"And Jacob asked him, and said, Tell me, I pray thee, thy name. And he said, Wherefore is it that thou dost ask after my name? And he blessed him there" (Genesis 32:29). The first act of Jacob after receiving his new name was to make the request: "Tell me... thy name." In that wonderful moment it was no idle curiosity that prompted his words but a true longing to know the Blesser. This is ever the mark of healthy, spiritual life -- a consuming desire for God Himself. Throughout the Scripture this longing is breathed, as in the prayer of Moses: "that I may know thee" (Exodus 33:13, see also Philippians 3:10). The life given by God is satisfied only in its source. "This is life eternal," said the Lord Jesus, "that they might know thee the only true God, and Jesus Christ, whom thou hast sent" (John 17:3). When the flame of desire to know God burns but feebly in our heart, it is time to search our ways before Him, and to pray, "Wilt thou not revive us again: that thy people may rejoice in thee?" (Psalms 85:6).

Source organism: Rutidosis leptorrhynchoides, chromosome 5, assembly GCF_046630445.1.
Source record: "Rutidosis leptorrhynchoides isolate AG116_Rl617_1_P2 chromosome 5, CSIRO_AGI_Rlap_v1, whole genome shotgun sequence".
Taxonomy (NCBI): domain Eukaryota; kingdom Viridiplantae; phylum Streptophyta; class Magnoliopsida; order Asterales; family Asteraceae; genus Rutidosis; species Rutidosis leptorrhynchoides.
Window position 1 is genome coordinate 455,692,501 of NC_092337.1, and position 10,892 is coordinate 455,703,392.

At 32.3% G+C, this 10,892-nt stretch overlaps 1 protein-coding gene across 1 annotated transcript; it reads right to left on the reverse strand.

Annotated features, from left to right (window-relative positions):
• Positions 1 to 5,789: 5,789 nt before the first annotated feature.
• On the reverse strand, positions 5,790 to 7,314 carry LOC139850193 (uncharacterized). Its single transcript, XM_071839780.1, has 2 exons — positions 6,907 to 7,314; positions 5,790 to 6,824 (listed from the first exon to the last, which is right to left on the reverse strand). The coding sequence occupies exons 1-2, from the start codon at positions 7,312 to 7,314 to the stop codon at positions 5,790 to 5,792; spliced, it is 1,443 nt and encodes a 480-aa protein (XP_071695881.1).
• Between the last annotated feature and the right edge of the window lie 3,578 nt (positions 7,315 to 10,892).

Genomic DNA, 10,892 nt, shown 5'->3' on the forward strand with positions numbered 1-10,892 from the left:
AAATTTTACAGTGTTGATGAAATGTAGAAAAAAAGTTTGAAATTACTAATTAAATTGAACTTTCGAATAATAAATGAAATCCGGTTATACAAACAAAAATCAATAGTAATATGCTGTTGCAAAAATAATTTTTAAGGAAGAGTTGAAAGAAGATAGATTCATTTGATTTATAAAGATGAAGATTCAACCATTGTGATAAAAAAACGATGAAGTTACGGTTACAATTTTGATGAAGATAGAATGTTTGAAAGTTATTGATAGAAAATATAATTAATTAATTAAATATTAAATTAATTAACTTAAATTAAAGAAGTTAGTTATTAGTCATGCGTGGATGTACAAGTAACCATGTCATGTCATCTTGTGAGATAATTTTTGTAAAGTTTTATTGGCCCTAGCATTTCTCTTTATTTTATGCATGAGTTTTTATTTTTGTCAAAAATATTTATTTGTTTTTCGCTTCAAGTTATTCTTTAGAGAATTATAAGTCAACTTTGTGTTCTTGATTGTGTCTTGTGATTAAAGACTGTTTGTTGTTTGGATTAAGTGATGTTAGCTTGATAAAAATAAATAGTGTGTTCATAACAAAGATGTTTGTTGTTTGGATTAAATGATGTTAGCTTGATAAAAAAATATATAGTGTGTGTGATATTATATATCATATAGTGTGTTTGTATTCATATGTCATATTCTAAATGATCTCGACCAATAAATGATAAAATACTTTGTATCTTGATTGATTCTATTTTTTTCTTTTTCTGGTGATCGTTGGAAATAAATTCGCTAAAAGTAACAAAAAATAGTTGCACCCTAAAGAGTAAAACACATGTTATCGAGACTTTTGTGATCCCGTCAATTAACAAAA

That the name was not revealed to Jacob implies no wrongful motive on his part but rather the mystery of that name. Its unfolding could proceed only in keeping with the purposes of God for the manifestation of His beloved One.

When in his day Manoah asked the same One (the Angel of the LORD) His name, He replied in words identical with those spoken to Jacob, "Why askest thou thus after my name?" (Judges 13:18), but He added, "seeing it is secret?" Here again is an anticipation of Isaiah 9:6, "His name shall be called Wonderful."

The name could be declared only when the time had come for the revelation of His person, for the word "secret" spoken to Manoah is the same word "Wonderful," in Isaiah 9:6 - His name.